Agner Fog: Cultural selection © 1999
5. Cultural selection throughout the times
When humans began to cultivate the soil and raise cattle, they started a new evolution which has since influenced every aspect of human life. Previously, humans had lived as hunters and gatherers, but now different ways of living were invented. As explained on page 60, this invention was probably not selected for until an increased population density made it necessary to produce food in a more intensive manner than just gathering the fruits of nature. Another possibility is that agriculture was first introduced on the demand of a powerful chief who wanted to create a basis for increasing the population of his chiefdom for strategic reasons.
The theory of regal selection plays an important role here. A war between two tribes may lead to the result that the strongest group conquers the weaker tribe and incorporates the latter under its command, so that the two tribes become united into one bigger society under a common leadership. The biggest groups - and those which are ruled by the most despotic chiefs - will be the strongest and thus have the potential for growing even bigger. Through this self perpetuating process, tribes and independent villages have been united into chiefdoms, chiefdoms have become states, states have become kingdoms, and finally, through an endless series of war and cruelty, enormous empires (Carneiro 1991, Spencer, C.S. 1998). Agriculture has played an important role in this regal development because it has made possible an increased population density and hence a significant military superiority.
It is difficult to tell what initially set off this self-amplifying process of political integration. Is it agriculture which has given rise to a steep population growth, or is it overpopulation and famine that has necessitated the introduction of agriculture? Is it whimsical hostilities between chiefs of different tribes that has started a series of ever bigger wars and retaliations, or is it failing hunting luck that has forced a hungry population into war? Anthropologist Robert Carneiro thinks that the evolution towards ever bigger political units has started in places where small, very fertile, areas were surrounded by less attractive areas. The population has been concentrated on the most favorable areas, which made contests over the attractive territories very likely (Carneiro 1970).
The population density in infertile areas must necessarily be low, and the big distances makes war difficult or impossible. A kalyptic equilibrium may therefore be sustained in such sparsely populated regions for millennia, whereas there are ample possibilities for regal development in densely populated fertile areas. The border areas of a fertile territory particularly invite to conflict. Outside the fertile area live hunters or nomads who are attracted by the allure of the conspicuous prosperity of the agriculturalists. The peasants, in turn, are tempted by the immense, almost unused areas outside. The two groups may attempt to conquer each other's land, only to find that the captured land is unsuited for their way of life.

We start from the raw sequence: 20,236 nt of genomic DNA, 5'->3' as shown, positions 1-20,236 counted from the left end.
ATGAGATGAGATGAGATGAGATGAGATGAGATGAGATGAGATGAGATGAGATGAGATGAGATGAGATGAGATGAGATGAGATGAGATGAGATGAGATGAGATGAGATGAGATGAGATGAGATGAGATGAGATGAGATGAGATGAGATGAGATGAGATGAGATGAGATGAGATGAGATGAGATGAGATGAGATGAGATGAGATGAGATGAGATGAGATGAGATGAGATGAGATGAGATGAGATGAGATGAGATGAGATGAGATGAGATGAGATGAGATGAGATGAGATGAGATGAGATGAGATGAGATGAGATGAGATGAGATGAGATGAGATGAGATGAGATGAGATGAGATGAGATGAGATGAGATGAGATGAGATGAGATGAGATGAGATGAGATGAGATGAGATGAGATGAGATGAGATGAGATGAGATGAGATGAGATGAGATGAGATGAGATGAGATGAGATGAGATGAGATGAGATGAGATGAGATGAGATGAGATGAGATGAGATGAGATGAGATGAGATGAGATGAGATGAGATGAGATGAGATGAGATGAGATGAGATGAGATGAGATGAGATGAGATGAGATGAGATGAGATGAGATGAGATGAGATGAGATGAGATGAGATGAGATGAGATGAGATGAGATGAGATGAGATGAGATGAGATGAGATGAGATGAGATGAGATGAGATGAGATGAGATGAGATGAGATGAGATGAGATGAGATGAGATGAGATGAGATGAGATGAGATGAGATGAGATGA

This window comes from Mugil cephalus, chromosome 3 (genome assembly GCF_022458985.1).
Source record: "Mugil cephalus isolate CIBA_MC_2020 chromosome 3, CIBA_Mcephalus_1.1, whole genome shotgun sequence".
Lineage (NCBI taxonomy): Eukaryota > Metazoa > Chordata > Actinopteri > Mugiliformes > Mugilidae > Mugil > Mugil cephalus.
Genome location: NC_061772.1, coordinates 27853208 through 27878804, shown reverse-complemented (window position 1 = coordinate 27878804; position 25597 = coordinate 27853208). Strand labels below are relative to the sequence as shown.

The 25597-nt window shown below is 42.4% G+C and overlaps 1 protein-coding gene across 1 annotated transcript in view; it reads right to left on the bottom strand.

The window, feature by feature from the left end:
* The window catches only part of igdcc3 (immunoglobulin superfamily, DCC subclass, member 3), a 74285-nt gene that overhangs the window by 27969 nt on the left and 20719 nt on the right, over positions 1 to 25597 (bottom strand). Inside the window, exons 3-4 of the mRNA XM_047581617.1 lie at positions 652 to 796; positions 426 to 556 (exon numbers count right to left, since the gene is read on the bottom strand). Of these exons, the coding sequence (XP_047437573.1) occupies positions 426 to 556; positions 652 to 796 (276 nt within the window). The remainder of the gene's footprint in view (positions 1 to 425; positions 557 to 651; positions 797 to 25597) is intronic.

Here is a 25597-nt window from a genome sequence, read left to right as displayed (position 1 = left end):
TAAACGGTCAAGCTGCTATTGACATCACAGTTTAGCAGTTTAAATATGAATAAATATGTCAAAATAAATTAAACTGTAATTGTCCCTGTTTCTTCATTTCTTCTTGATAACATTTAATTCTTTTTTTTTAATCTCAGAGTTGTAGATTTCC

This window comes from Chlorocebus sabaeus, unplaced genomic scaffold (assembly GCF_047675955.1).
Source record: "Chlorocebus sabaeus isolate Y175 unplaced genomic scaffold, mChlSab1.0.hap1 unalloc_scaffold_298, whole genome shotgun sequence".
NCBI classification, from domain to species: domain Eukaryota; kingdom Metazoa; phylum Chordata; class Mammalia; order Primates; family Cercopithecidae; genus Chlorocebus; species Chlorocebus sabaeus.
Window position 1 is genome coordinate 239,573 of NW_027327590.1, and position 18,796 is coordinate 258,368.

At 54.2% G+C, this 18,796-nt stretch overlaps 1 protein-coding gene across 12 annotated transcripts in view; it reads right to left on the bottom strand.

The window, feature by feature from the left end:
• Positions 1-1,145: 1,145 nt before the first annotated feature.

The concentration of the population in towns has made possible an increased specialization and division of labor, and hence the development of trade, crafts, technology, and finally industry. This development has introduced new parameters of competition in the cultural selection: food production technology, arms technology, and communication technology. Improved food production methods have enabled a more intensive utilization of natural resources and consequently a still higher population density. Improved weapons have led to military superiority. And improved means of transport and communication have made it possible to unite bigger areas under a common government.
This continued integration and regalization has taken place in Europe, Asia, and Northern Africa with few intermissions since the end of the stone age. But there is a limit to everything. In antiquity and the middle ages there was a limit to how big empires could be, and the limits were, first and foremost, set by the means of communication. It was difficult to control a war that took place many days' journey from the palace of the emperor, and it was difficult to motivate people to sacrifice big resources on a war that took place so far away that it seemed totally irrelevant.